According to a 1999 survey of large multinational companies conducted by META Group, the average cost to implement and own an Enterprise Resource Planning (ERP) system is US$15 million per year and the time to deploy it has averaged 23 months (Knorr, 1999). Analysts reported that 70% of Fortune 1000 firms had or were in the process of installing ERP systems in 1998 (Hoffman, 1998), and that the ERP market experienced a compound annual growth rate of 35% in 1998 (Shepherd, 1998). Given this significant investment in ERP systems, the economic issue of whether ERP technology is associated with improved firm performance remains unanswered. This question is empirically addressed using archival financial data of Compustat firms that implemented ERP systems. 1.1. Description of ERP Most ERP software available on the market (i.e., from vendors like J.D. Edwards, Baan, Oracle, PeopleSoft, and SAP) is structured into different modules. Typical modules include accounting, human resources, manufacturing, and logistics. Each module is business process-specific, accesses a core/shared database, and can be considered a single application from both a user interface and software structure point of view. This structure enables users to develop module-specific competencies and vendors to swiftly modify software structure with new release updates (Rizzi and Zamboni, 1999). One of the major features of ERP software is the integration between modules, data storing/retrieving processes, and management and analysis functionalities Davenport, 1998 and Hoffman, 1998. ERP provides the same functionalities of previous stand-alone systems while allowing access to enterprise-wide information by employees throughout the entire company on a controlled basis. 1.2. Reasons firms adopt ERP Many firms that implement ERP systems strive to reduce redundancy and inconsistency in data through the creation and maintenance of a central database of corporate information. Errors are reduced and employees have access to current information for decision-making. Data reentry errors and omissions from one business process to the next are eliminated Rizzi and Zamboni, 1999 and Latamore, 2000. The ERP architecture also facilitates integration across different applications (i.e., information sharing across business processes) supporting concurrent and automatic updates, without the need for manual intervention. This reduces labor costs, bureaucracy, and errors (Latamore, 2000). Given these features of ERP, firms implementing ERP systems should experience an overall reduction in cost and a general improvement in decision-making activities. Anecdotal evidence also suggests that firms expect ERP systems to deliver improved firm performance. Specifically, firms expect ERP systems to result in Brown, 1997, Davenport, 2000, Gilbert, 2000, Glover et al., 1999, Knorr, 1999, Rizzi and Zamboni, 1999 and Wah, 2000: • Reduced asset bases and costs, enhanced decision support, more accurate and timely information, reduced financial cycles, and increased procurement leverage; • Increased customer satisfaction through integration and consistency; • Conversion to Year 20002 compliant software; • Response to pressure from trading partners who have already converted their systems; • Globally integrated information access across the enterprise and supply chain; • Enabling e-business; or • Flexibility to change quickly and configure the business in response to a changing marketplace while making tacit process knowledge explicit. Consulting survey results of Fortune 500 companies suggest perceived tangible and intangible benefits from ERP of cost reductions and revenue improvements including (but not limited to) inventory and personnel reduction, productivity and order management improvement, improved information, improved processes, and improved customer responsiveness (Benchmarking Partners, 1998). Finally, many firms have announced performance improvements attributed to their ERP system (see Appendix A, Panel A). 1.3. The high cost and complexity of ERP implementations While managers may strive for financial improvements from ERP adoption, firms may experience adverse financial effects. A typical ERP implementation is complex. Organizations have had a great deal of difficulty in integrating the ERP software with the hardware, operating systems, database management systems, and telecommunications suited to their organizational needs (Markus and Tanis, 2000). Further, additional complexity arises because the ERP software implementation results in changes throughout the division or the entire firm. ERP implementations require substantial investments in software and hardware, direct implementation costs, and training for system users Davenport, 2000 and Wortmann, 1998. To address this high cost and complexity, ERP vendors developed preset software parameters based on “best practice” models within a given industry (Schragenheim, 2000). However, this approach adds to the complexity by introducing rigidity to the implementation process, often causing project delays and failures Williamson, 1997, Knorr, 1999 and Wortmann, 1998. ERP implementations can have lengthy project windows of 3 to 5 years (Davenport, 2000), contributing to higher costs. Additionally, ERP implementations are often performed along with business process reengineering Davenport, 2000, Grabski et al., 2000 and Wortmann, 1998. Some firms wanting to reengineer use ERP as the vehicle to accomplish this (Grabski et al., 2000). While this study is focused on the effect of ERP on firm performance, the separate effect of reengineering business process cannot be disentangled. An ineffective and unsuccessful process reengineering project could also contribute to lost performance gains including negative financial returns. These adverse results are not unusual as many firms have announced negative results attributed to their ERP implementation (see Appendix A, Panel B). Successful ERP implementations may exhibit negative effects as many tasks are automated and positions eliminated. Workers reengineered out of a position and redeployed within the company may enter a grieving process resulting in low productivity (Arnold et al., 2000). In addition, performing process reegineering assumes current processes are insufficient and changes them, but the current processes may be appropriate (and best) for that organization. Finally, the “best practice” models used by ERP vendors are based on successful methods from prior decades and might not anticipate the future needs of evolving organizations (Arnold et al., 2000). ERP models focus on order and streamlined processes, which may stifle creativity and innovation (Arnold et al., 2000). ERP systems also impose a hierarchical organization with a command and control perspective, which may be unsuitable for a given organization (Davenport, 2000). Finally, with the adoption of ERP systems, information errors are no longer confined to one area of the company. Errors maintained within the ERP system are propagated throughout the entire business (Lynn and Madison, 2000). Managers and technology staff are both responsible for ensuring data integrity and appropriateness of processes within ERP systems. An ERP system with poor information quality and inappropriate processes guarantees that more wrong answers look prettier and they are accessed faster by decision-makers (Lynn and Madison, 2000). Decisions based on error-filled data may lead to inefficient and ineffective management of the firm. Thus, while the promise of ERP systems to provide firm performance improvements exist, other factors exist that could result in significant economic losses. This study empirically examines the influence of ERP technology on firm performance. However, given the recency of the development of ERP systems, few firms have long postimplementation time horizons resulting in a limited potential sample. Nonetheless, this paper introduces theory-based predictions and provides incipient evidence on ERP systems and firm performance.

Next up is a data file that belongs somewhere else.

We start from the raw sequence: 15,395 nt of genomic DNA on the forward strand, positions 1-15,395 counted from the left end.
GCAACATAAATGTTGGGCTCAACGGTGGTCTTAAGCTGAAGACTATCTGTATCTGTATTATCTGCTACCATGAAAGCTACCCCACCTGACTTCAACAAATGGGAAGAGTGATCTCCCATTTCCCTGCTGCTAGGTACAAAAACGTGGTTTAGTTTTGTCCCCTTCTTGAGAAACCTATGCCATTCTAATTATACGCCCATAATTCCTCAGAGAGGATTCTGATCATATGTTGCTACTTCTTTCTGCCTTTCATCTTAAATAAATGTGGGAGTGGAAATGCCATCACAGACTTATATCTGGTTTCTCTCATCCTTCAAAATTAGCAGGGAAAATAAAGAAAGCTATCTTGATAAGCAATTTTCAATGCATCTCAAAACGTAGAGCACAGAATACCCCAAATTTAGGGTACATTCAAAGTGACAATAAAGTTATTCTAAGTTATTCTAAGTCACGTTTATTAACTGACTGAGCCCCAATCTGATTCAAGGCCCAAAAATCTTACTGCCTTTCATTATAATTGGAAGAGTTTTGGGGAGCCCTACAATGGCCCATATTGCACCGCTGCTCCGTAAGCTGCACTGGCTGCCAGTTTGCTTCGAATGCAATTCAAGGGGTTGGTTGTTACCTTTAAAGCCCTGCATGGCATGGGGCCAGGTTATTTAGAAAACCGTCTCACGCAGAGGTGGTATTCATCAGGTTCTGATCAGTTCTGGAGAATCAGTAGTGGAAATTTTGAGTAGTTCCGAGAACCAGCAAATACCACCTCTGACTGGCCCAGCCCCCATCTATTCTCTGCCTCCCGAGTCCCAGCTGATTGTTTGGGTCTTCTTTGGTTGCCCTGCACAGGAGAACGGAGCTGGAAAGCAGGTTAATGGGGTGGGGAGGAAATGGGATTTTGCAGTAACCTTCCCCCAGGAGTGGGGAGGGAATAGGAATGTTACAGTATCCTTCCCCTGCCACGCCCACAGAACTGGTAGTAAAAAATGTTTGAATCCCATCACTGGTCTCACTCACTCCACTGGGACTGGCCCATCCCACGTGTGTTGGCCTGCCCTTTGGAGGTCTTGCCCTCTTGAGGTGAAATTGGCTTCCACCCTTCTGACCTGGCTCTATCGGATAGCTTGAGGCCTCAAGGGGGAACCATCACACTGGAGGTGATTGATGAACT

نتیجه گیری انگلیسی
5.1. Summary of findings Based on the sample of 50 companies implementing ERP packages from 1993 to 1997, results indicate no significant change in costs as a percentage of revenue until 3 years after the implementation of the ERP system, and then a significant decrease in costs only for cost of goods sold as a percentage of sales. There were no significant decreases associated with selling, general, and administrative costs scaled by revenues, nor was there any improvement in RI. However, there was a significant decrease in the number of employees as a percentage of revenue all 3 years after ERP implementation. While inconclusive, this paradox suggests additional complexities surround ERP technology. To fully understand the results, the limitations associated with the study must be examined. 5.2. Limitations of results Given that industry experts predict a 4- to 5-year return for ERP implementations (Knorr, 1999; Wah, 2000; Wortmann, 1998), the 3-year longitudinal window may be insufficient to capture the effects of ERP on firm performance. The lack of long-term postimplementation public financial data for 82% of the sample implementations made it infeasible to use a longer time horizon for analysis. Thus, the benefits of ERP may not be apparent until 4 to 5 years after implementation. Future research studies on ERP should lengthen the post- implementation window to ensure an adequate longitudinal timeframe for observing the impacts of ERP on firm performance. Further, these ERP systems studied might only provide the necessary infrastructure for improvements, and the real benefits will result when the ‘‘bolt-on’’ packages such as customer relationship management and advanced planning systems are utilized. That is, ERP systems are necessary but not sufficient for significant improvement in financial performance. Many firms implementing ERP simultaneously perform process reengineering. Thus, reengineering business processes could cause the effects attributed to ERP on firm performance. However, the ERP implementation could have brought about the process reengineering, which in turn, changed firm performance. The ERP implementation, either directly or indirectly through process reengineering, had an impact on firm performance. Future studies may need to capture the separate effects of process reengineering vs. ERP adoption. While four firms were eliminated due to exceptional changes in their businesses, this study was unable to control for additional initiatives (i.e., JIT, TQM, etc.) or other firm or industry events that could impact firm performance simultaneously with the ERP imple- mentation. Even though industry experts and ERP implementation consultants informed us that implementing ERP is an enormous task and concurrent implementation of other initiatives would be extremely difficult, these initiatives could be taking place. Future research should capture these initiatives via a survey instrument and control for their effect on firm performance.Additionally, macroeconomic influences were not controlled for in this study reducing the ability to isolate financial effect from adopting ERP. Future studies should employ a control sample of firms matched on industry membership and size that have not adopted ERP. Comparison of financial performance between these groups would reveal differences attributable to ERP adoption. Another limitation of this study was the additional value associated with capturing and controlling for variables reflecting the level of success of ERP implementations. Brynjolfsson and Hitt (1998) found that purchasing computerized equipment was the smallest part of the overall cost of creating a new manufacturing system, while the biggest costs were in changing the organization. It could be that all the sample firms had unsuccessful implementations, including unsuccessful organizational change management, inadequate technology capabilities, etc., and these factors have confounded the ability to examine whether the ERP system has affected firm performance. Thus, future studies may need to control for implementation and organizational characteristics to better understand the impacts of ERP. Finally, the sample included firms that voluntarily disclosed the announcements. As a result, the sample may be biased in that it contains only those ERP implementations that firms wish to make known. Given this potential bias, a reduction in costs or increase in revenues is to be expected in the full sample of ERP implementations. That the opposite is found is evidence against such a bias in the sample. Future studies may need to employ survey methods and random sampling of target companies to guard against potential bias in their sample of ERP implementors. 5.3. Lessons from the study Initial empirical findings indicate a paradox where firms having fewer employees supporting more revenue simultaneously experience higher cost-to-revenue ratios after their ERP implementation. While the exact reasons for this are unknown without more detailed research, this section of the paper explores some competing and complementary potential explanations for the phenomena observed in this study. Because of the mammoth expanse of ERP and difficulties in implementation, firms could be reducing costs by streamlining processing and eliminating clerical duties that are automated, but increasing costs from hiring expensive ERP computer engineers for post- implementation maintenance. In 1998, the premium paid for SAP skills (the ERP vendor with greatest market share) above regular salary levels was 39% for information technology consultants and contractors and 19% for information technology permanent staff (Spain, 1997). After making large investments in ERP, companies may be unwilling to divest of the skills needed to keep these vital systems running. Firms might be trading the long-term gains from eliminating clerical jobs and improving decision-making for short-term high costs in consulting and systems staffs to support on-going ERP system maintenance. Another reason that costs as a percentage of revenue increase after implementing an ERP system is that on-going fixes and fine-tuning of installations may continue past the officially stated implementation ending date. The Standish Group International, a research advisorycompany, estimates 90% of ERP projects run late (Williamson, 1997). Costs captured after the implementation end date may reflect additional implementation costs causing inflated selling, general, and administrative costs and cost of goods sold values. This would cause the cost as a percentage of revenue value the first year after implementation to be abnormally high. Another explanation could be that organizational culture and human issues initially block the performance gains from ERP. It takes time for employees to understand and experiment with new technology before they can reap the rewards of using it (Bresnahan and Greenstein, 1996; Brynjolfsson and Hitt, 1998). Thus, during post-ERP implementation, inefficiencies caused by people eliminated the performance gains created by installing the ERP system, and after the organizational issues are resolved, the rewards of ERP surface. This might be observed by controlling for these organizational factors or extending the longitudinal window for analysis. Finally, after an extensive economic investigation of how technology spending affects firm productivity, Hitt and Brynjolfsson (1996) find that firms spending more on technology are more productive but do not capture the resulting profits. These profits (benefits of increased productivity) are passed on to the consumer. Thus, firms adopting ERP in a competitive market pass on the benefits of lower costs per dollar of revenue to their customers.5.4. Future research directions The impact on firm performance of ERP implementations within companies from 1993 to 1997 was examined. This new technology was predicted to (1) reduce costs by improving efficiencies through computerization; and (2) enhance decision-making by providing more accurate and timely data through individual access to enterprise-wide information. Both of these effects were predicted to improve firm performance. However, the results suggest no significant improvements in firm performance ratios except for 3 years after the implementation for cost of goods sold scaled by revenues. To fully explain these results, future research is needed to clarify and examine the multitude of factors affecting the ERP and firm performance relationship. Based on the findings and limitations in this study, a model of future ERP research directions was developed (see Fig. 1). This research introduced theory-based predictions and incipient evidence on the limited connection between ERP system architecture and firm performance (see the relationship connection designated by ‘‘*’’ in Fig. 1). Additional in-depth research is needed to study other important constructs influencing the relationship of an ERP system and financial returns while controlling for other firm and industry initiatives and lengthening the longitudinal window. As illustrated in the proposed ERP research model, the ERP arena is replete with research opportunities.